- The Green Fuel Index report has said that UAE’s renewable energy capacity swelled from a mere 13 MW in 2011 to a huge 2,540 MW at the end of 2020.
- It is also the first Arab country that has an operational nuclear programme after it had inaugurated the Barakah Nuclear Energy Plant in April last year.
The Green Fuel Index report released by ‘Compare the Market’ – an Australia-based aggregator has revealed that the United Arab Emirates (UAE) has had the largest increase of renewable energy capacity in the world in the past decade. The report has said that UAE’s renewable energy capacity swelled from a mere 13 MW in 2011 to a huge 2,540 MW at the end of 2020 which shows the focus and policy initiatives of the UAE Government to achieve carbon neutrality. The jump is the highest in relative terms, as absolute numbers will obviously favour larger markets like China, US, India and others.
“The UAE — where renewable capacity has grown by almost 20,000 per cent over the last decade — has traditionally relied on its plentiful supplies of oil but has recently made a big effort to shift away from fossil fuels.” The report also maintains countries are increasingly relying more on renewable sources, such as wind and solar, for their energy as they attempt to go green.
The key stimulator cited behind the UAE’s flood of policy initiatives for renewable expansion in the country is its Net Zero 2050 Strategic Initiative that looks to invest $163 billion in clean and renewable sources of energy in the coming 30 years. The ambitious strategy of the UAE was announced last year just before the Glasgow Cop26 Summit.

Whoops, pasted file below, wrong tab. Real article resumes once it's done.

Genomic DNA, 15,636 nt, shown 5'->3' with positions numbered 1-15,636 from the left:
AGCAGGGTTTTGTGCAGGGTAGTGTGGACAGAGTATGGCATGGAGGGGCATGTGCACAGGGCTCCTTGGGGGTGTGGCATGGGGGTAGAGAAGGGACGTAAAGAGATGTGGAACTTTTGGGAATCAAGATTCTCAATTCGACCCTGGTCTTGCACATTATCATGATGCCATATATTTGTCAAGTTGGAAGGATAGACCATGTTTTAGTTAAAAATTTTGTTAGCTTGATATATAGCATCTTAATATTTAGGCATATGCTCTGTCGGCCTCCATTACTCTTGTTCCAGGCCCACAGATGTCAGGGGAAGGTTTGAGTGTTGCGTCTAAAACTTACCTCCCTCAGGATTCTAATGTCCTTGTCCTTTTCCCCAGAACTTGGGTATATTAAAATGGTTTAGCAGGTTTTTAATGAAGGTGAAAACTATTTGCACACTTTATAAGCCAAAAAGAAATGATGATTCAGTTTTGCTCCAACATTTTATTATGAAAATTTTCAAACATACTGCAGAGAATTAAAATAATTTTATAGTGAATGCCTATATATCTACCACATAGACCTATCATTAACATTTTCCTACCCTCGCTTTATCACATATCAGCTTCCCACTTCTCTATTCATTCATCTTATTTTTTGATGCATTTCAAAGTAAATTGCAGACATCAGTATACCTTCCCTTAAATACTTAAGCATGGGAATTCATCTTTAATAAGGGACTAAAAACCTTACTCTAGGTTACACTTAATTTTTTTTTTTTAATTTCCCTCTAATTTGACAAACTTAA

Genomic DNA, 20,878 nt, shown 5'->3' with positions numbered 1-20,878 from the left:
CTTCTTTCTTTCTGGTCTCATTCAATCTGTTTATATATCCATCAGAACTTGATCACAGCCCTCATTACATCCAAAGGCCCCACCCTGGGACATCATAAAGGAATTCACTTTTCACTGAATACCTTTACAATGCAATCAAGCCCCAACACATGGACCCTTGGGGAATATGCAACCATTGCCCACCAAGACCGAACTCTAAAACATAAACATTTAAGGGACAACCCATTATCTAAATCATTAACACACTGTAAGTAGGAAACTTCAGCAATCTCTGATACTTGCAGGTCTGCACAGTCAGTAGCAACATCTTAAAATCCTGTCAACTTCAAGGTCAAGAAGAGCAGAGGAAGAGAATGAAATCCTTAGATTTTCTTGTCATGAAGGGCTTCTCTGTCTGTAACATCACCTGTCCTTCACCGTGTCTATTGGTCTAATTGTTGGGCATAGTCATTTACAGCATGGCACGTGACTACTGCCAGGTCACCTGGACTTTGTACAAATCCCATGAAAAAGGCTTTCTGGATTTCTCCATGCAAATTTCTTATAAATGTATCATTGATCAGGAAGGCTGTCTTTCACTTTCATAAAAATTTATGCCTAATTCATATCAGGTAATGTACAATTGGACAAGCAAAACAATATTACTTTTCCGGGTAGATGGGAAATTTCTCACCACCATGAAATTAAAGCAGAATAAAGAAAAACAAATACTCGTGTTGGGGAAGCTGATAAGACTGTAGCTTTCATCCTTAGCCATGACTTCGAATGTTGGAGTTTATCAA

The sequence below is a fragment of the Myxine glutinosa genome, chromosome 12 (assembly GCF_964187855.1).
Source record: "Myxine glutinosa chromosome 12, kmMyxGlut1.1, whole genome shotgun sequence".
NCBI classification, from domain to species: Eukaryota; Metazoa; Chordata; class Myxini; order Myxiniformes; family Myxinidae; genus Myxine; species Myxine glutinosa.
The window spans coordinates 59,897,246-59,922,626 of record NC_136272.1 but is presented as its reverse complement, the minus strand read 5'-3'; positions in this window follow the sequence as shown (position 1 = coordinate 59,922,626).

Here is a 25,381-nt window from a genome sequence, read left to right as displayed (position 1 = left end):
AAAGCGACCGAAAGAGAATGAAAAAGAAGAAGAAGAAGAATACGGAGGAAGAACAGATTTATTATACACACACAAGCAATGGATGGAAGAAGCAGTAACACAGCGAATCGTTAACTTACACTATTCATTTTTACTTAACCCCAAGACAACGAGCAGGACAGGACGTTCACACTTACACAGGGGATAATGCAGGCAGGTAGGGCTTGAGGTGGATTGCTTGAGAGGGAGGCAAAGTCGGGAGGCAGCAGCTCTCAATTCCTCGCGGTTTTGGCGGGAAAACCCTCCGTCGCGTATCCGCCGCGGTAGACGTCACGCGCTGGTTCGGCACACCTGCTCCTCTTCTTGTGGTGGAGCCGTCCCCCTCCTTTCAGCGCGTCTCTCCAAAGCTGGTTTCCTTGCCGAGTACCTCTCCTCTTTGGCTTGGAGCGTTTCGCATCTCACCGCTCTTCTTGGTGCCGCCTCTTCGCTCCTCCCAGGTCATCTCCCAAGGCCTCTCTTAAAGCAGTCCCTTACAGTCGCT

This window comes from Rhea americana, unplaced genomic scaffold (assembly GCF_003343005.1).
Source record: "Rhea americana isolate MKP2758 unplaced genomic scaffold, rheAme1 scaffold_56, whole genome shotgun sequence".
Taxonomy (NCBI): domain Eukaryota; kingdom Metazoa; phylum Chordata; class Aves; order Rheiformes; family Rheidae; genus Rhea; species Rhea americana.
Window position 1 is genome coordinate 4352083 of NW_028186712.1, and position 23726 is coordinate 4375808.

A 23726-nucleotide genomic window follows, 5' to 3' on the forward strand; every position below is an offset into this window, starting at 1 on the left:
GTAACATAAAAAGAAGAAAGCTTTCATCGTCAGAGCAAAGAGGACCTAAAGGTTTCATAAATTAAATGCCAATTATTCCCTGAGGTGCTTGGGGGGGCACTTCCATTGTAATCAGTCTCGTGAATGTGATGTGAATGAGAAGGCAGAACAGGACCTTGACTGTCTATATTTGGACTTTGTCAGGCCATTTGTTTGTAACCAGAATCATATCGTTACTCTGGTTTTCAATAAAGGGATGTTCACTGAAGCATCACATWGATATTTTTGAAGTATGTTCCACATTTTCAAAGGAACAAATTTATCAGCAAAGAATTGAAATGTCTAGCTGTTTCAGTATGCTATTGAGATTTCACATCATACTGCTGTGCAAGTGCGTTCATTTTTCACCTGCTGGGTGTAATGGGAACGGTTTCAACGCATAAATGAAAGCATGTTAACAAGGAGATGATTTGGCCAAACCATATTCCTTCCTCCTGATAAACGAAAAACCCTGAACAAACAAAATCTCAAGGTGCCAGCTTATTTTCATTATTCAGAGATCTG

The UAE also has an additional distinction to its name: it is the first Arab country that has an operational nuclear programme after it had inaugurated the Barakah Nuclear Energy Plant in April 2021. The Green Fuel Index report has said that the nuclear plant has eliminated over five million tonnes of CO2 emissions.
The country has also developed Masdar, an RE developer based in Abu Dhabi, which is present in UAE and other 35 countries. It is headed by UAE’s Minister of Industry and Advanced Technology and the Emirates’ special envoy for climate change and the company has invested more than $20 billion in RE projects all over the world.
The Green Fuel Index report further says that the leader of the Arab World – Saudi Arabia – has witnessed an RE expansion of 13,000 per cent in the past decade where the capacity grew from 3 MW to 413 MW. Bahrain too ranked in the top five countries in terms of highest increases in renewable energy capacity. Interestingly, on the relatively higher base now, all of these countries have major expansion plans in place for the next decade or so, to ensure that renewables will continue to spread rapidly in the middle east.
The UAE, with relatively smaller oil reserves as compared to Saudi Arabia, has also opted for a renewable led energy policy once prices fell to a level where its rulers judged better sense in exporting oil for revenues, rather than consuming it internally and increasing its carbon footprint. Another Gulf country, Qatar, is already under the lens for its horrendous carbon footprint on a per capita basis.
Iceland has the highest per capita renewable energy in the world as its RE segment is dominated by hydropower and geothermal energy. Today, Iceland generates 7,830 MW per million people. Norway, Sweden, Canada and Austria are also among the best performers as far RE capacity expansion is concerned, according to the report.